Sorry if we don't immediately join the Indiana Jones fawn-a-thon that the rest of the world seems to be in on, but after getting a sneak peek at this summer's most anticipated blockbuster, we realized the swashbuckling adventurer needs a big lesson in Latin American history, Latina style. Our first clue to the historical/cultural inaccuracies in Indiana Jones and the Kingdom of the Crystal Skull? Indy (Harrison Ford) lands in Cuzco circa the 1950's, a town depicted by director Steven Spielberg as a dingy street market filled with vaguely menacing men in woolen ponchos standing around and taking siestas while Mexican music plays in the background. We don't have Ph.D's in Latin American history or anything, but we're pretty sure the Peruvian city was a little bit more modern than Spielberg's condescending portrayal.
Now, we know what many of you might be thinking: "Indiana Jones movies are popcorn fun. If you're looking for archeological accuracy, you're missing the point. Get over it." But that's just your brainwashed-by-the-Man side talking, so listen in on the lesson:
Lesson #1: Indy, there's no way you learned Quechua from "a couple of guys who fought with Pancho Villa." Quechua is strictly a South American indigenous language. Pancho Villa was, of course, the Mexican revolutionary general who fought way up there in a place called North America.
Lesson #2: Mayans never, ever called Peru or any part of South America home, so those Chichen-Itzaesque pyramids and wall paintings in the middle of the Amazon? You're off by 2,000 miles.
Lesson #3: We know that you represent the Capitalist West and love to see people of different cultures as Savages, but there are no war-paint-wearing bands of martial-arts-knowing heathens roaming the Andes with spears and bolos. Maybe you were thinking of Sendero Luminoso rebels or the FARC? We'll give you the big-ass killer Amazon ants, though. Those are real.
Having said all that, as a summer popcorn flick, the long-awaited sure-to-be-a-blockbuster Indiana Jones and the Kingdom of the Crystal Skull is not bad, if a bit corny. Harrison Ford is back as the archeology teacher/whip-cracking adventurer and though his 65-year-old body is a bit creaky—which is acknowledged with a few well-placed jokes early in the movie—he still looks pretty good.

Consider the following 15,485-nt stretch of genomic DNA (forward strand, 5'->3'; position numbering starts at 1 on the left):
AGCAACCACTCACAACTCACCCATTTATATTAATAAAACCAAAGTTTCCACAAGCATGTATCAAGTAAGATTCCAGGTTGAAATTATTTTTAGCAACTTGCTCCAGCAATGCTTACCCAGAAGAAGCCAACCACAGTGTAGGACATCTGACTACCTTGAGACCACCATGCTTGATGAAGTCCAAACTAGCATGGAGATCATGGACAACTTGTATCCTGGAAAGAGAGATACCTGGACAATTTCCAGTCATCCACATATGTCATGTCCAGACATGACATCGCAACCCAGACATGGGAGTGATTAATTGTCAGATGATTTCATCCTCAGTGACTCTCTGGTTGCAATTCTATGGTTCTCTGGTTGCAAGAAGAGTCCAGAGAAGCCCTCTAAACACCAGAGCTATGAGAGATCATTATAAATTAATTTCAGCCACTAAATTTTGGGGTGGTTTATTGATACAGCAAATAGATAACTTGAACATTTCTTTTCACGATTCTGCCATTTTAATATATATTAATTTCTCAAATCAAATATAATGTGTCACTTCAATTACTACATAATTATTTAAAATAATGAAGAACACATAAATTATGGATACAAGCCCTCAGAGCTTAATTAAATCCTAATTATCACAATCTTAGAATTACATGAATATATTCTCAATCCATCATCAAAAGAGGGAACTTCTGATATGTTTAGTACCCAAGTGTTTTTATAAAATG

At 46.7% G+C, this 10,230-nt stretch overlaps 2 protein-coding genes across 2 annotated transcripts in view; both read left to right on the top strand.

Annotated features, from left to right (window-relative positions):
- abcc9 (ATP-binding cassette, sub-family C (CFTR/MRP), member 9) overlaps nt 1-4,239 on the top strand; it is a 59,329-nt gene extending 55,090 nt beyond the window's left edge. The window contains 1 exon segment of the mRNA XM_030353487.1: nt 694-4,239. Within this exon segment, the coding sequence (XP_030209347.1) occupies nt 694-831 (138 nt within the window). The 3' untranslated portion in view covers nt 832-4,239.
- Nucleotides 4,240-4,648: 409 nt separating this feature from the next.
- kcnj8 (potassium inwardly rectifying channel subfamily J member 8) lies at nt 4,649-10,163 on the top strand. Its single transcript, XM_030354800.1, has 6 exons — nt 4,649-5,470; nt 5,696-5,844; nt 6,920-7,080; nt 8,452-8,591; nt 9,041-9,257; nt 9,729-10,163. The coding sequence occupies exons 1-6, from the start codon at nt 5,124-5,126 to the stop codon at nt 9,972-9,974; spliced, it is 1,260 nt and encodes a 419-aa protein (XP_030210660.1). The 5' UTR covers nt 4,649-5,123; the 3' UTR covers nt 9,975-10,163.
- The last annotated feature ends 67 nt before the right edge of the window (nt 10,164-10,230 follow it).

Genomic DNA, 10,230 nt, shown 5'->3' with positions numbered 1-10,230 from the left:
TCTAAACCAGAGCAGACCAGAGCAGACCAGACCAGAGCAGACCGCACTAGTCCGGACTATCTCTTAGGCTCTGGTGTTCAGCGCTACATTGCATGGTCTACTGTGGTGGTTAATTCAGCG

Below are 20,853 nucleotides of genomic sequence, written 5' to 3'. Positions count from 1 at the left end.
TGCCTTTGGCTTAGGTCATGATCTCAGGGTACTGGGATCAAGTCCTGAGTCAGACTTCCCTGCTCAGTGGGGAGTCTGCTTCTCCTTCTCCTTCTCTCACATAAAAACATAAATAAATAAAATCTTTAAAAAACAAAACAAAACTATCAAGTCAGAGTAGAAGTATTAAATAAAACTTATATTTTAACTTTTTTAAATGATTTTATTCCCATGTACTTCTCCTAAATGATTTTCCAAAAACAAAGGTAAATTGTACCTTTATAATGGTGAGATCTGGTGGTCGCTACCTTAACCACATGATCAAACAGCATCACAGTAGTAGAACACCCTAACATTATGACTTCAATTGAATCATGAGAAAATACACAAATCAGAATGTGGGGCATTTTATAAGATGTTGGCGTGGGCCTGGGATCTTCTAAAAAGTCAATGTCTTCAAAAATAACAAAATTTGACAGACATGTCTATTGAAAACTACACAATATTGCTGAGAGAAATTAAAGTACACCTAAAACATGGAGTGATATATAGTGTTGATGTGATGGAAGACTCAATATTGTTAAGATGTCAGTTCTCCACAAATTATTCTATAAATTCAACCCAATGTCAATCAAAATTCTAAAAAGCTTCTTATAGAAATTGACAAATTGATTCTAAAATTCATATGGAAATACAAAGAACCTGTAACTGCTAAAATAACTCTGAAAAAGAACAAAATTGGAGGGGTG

Can't say that about the muddled Cold-War era plot, which has to do with beating some unsmiling Soviet types and their KGB-trained leader (Cate Blanchett's Galadriel-gone-bad Irina Spalko) to the titular cranium and returning it to the long-lost El Dorado for some reason or other. Along on the quest are a boy named Mutt (Shia LaBeouf), his mom, Raiders of the Lost Ark love interest Marion Ravenwood (the aging-but-still-spunky Karen Allen) and Indy's crazy mentor Professor Oxley (John Hurt).
But we don't watch Indy for plot, do we? We watch to see Indy and Co. fall into pits, accidentally trip on clever ancient traps and get chased by baddies, and there Steven Spielberg doesn't disappoint. Highlights are the great Atomic Age opening sequence, which is set in the mysterious Area 51 and includes a very Spielbergian scene of a fake plastic family getting incinerated by a test bomb, and a ridiculously long but fun-as-hell chase through the jungle and down some waterfalls, complete with vine-swinging monkeys and those ants. We smell a Disney ride.
After a start in which he tries a little too hard, Shia LaBeouf eases into the role of Mutt Williams, a rebel who may have the heart of a scholar for a really good reason. LaBeouf is clearly being groomed for Indy 2.0, which is probably a good idea. His natural combination of swagger and school-boy vulnerability may not be exactly be vintage Indy, but then, it's time for Harrison to become a museum piece himself.